Human Molecular Genetics  2013;22(9):1746-1754.
Several known or putative glycosyltransferases are required for the synthesis of laminin-binding glycans on alpha-dystroglycan (αDG), including POMT1, POMT2, POMGnT1, LARGE, Fukutin, FKRP, ISPD and GTDC2. Mutations in these glycosyltransferase genes result in defective αDG glycosylation and reduced ligand binding by αDG causing a clinically heterogeneous group of congenital muscular dystrophies, commonly referred to as dystroglycanopathies. The most severe clinical form, Walker–Warburg syndrome (WWS), is characterized by congenital muscular dystrophy and severe neurological and ophthalmological defects. Here, we report two homozygous missense mutations in the β-1,3-N-acetylglucosaminyltransferase 1 (B3GNT1) gene in a family affected with WWS. Functional studies confirmed the pathogenicity of the mutations. First, expression of wild-type but not mutant B3GNT1 in human prostate cancer (PC3) cells led to increased levels of αDG glycosylation. Second, morpholino knockdown of the zebrafish b3gnt1 orthologue caused characteristic muscular defects and reduced αDG glycosylation. These functional studies identify an important role of B3GNT1 in the synthesis of the uncharacterized laminin-binding glycan of αDG and implicate B3GNT1 as a novel causative gene for WWS.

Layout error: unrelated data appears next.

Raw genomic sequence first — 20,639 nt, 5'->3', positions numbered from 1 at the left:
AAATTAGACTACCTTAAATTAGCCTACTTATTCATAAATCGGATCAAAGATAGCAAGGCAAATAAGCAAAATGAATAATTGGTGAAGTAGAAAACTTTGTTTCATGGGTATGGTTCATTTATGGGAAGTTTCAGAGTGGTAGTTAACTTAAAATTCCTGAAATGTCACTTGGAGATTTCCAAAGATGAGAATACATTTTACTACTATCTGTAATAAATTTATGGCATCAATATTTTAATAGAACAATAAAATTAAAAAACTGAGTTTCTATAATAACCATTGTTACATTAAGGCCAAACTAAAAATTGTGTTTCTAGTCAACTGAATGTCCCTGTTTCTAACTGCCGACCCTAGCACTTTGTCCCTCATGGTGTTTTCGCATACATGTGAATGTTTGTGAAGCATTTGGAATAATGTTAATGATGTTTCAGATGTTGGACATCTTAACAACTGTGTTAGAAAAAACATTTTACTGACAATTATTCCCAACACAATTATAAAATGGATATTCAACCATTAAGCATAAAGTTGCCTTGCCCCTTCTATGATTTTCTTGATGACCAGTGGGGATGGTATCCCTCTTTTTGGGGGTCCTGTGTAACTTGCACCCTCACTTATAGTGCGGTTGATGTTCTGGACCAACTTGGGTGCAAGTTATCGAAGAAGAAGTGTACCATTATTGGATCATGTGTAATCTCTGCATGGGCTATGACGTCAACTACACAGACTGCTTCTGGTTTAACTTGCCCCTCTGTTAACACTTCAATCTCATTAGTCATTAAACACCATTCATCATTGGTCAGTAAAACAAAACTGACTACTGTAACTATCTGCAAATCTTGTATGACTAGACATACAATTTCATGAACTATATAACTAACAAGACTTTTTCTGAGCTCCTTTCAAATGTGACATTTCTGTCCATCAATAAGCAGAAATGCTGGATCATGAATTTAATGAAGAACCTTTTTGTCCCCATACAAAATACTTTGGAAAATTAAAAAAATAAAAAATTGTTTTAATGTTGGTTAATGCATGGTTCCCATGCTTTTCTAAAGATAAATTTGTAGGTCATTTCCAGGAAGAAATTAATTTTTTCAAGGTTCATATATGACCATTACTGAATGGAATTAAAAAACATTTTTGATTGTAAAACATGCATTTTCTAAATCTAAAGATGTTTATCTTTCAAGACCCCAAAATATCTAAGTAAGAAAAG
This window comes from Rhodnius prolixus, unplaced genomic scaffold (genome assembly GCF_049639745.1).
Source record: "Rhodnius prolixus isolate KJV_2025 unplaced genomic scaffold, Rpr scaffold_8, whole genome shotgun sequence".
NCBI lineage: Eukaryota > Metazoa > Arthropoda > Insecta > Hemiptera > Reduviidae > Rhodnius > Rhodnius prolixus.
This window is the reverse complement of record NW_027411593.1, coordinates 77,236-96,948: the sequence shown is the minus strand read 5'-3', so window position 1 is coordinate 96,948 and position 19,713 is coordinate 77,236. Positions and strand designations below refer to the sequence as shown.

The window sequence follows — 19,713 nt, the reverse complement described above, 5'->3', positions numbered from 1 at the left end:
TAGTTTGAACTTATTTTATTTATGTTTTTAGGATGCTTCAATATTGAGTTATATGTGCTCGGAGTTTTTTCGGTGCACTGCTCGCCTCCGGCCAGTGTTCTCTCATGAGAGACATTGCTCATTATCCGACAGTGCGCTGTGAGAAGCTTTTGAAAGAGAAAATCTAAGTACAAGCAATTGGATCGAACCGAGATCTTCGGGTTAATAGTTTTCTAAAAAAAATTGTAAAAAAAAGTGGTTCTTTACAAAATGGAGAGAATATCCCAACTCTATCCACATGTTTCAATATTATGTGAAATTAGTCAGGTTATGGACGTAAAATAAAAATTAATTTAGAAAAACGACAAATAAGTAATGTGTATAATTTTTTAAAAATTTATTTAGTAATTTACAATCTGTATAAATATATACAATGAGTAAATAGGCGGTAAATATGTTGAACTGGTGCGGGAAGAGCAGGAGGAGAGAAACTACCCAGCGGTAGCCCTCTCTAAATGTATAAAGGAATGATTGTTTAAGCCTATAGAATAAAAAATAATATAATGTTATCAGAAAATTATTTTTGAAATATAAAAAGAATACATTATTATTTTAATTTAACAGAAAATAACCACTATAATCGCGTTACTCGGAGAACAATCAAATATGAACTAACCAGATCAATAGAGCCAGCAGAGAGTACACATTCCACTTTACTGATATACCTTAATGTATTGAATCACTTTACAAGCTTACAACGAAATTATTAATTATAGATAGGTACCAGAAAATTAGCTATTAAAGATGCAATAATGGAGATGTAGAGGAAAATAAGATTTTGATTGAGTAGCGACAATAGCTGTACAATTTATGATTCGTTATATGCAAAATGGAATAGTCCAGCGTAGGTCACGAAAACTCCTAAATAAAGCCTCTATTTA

PMCID: PMC3613162  PMID: 23359570
11.  Heterozygosity for a Loss-of-Function Mutation in GALNT2 Improves Plasma Triglyceride Clearance in Man 
Cell metabolism  2011;14(6):811-818.
Genome-wide association studies have identified GALNT2 as a candidate gene in lipid metabolism, but it is not known how the encoded enzyme ppGal-NAc-T2, which contributes to the initiation of mucin-type O-linked glycosylation, mediates this effect. In two probands with elevated plasma high-density lipoprotein cholesterol and reduced triglycerides, we identified a mutation in GALNT2. It is shown that carriers have improved postprandial triglyceride clearance, which is likely attributable to attenuated glycosylation of apolipoprotein (apo) C-III, as observed in their plasma. This protein inhibits lipoprotein lipase (LPL), which hydrolyses plasma triglycerides. We show that an apoC-III-based peptide is a substrate for ppGalNAc-T2 while its glycosylation by the mutant enzyme is impaired. In addition, neuraminidase treatment of apoC-III which removes the sialic acids from its glycan chain decreases its potential to inhibit LPL. Combined, these data suggest that ppGalNAc-T2 can affect lipid metabolism through apoC-III glycosylation, thereby establishing GALNT2 as a lipid-modifying gene.
PMCID: PMC3523677  PMID: 22152306
13.  Mutations in ISPD cause Walker-Warburg syndrome and defective glycosylation of α-dystroglycan 
Nature genetics  2012;44(5):581-585.